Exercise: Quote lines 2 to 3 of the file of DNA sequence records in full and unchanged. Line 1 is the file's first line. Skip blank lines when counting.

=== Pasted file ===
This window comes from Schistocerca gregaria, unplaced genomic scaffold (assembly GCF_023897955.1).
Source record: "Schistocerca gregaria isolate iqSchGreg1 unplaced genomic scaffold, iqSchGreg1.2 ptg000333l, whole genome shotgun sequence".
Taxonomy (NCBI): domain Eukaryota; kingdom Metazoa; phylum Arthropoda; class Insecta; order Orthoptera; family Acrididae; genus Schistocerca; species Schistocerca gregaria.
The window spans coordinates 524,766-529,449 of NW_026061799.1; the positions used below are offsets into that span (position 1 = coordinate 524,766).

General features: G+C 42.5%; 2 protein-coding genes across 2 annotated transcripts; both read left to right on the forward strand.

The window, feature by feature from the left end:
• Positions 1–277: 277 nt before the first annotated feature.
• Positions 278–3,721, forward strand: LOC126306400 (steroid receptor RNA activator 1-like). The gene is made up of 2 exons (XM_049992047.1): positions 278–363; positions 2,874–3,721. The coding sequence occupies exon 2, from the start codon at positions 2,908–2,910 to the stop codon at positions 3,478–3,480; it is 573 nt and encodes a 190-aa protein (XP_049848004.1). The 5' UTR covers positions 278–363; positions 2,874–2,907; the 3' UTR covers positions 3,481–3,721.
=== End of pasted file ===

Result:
Source record: "Schistocerca gregaria isolate iqSchGreg1 unplaced genomic scaffold, iqSchGreg1.2 ptg000333l, whole genome shotgun sequence".
Taxonomy (NCBI): domain Eukaryota; kingdom Metazoa; phylum Arthropoda; class Insecta; order Orthoptera; family Acrididae; genus Schistocerca; species Schistocerca gregaria.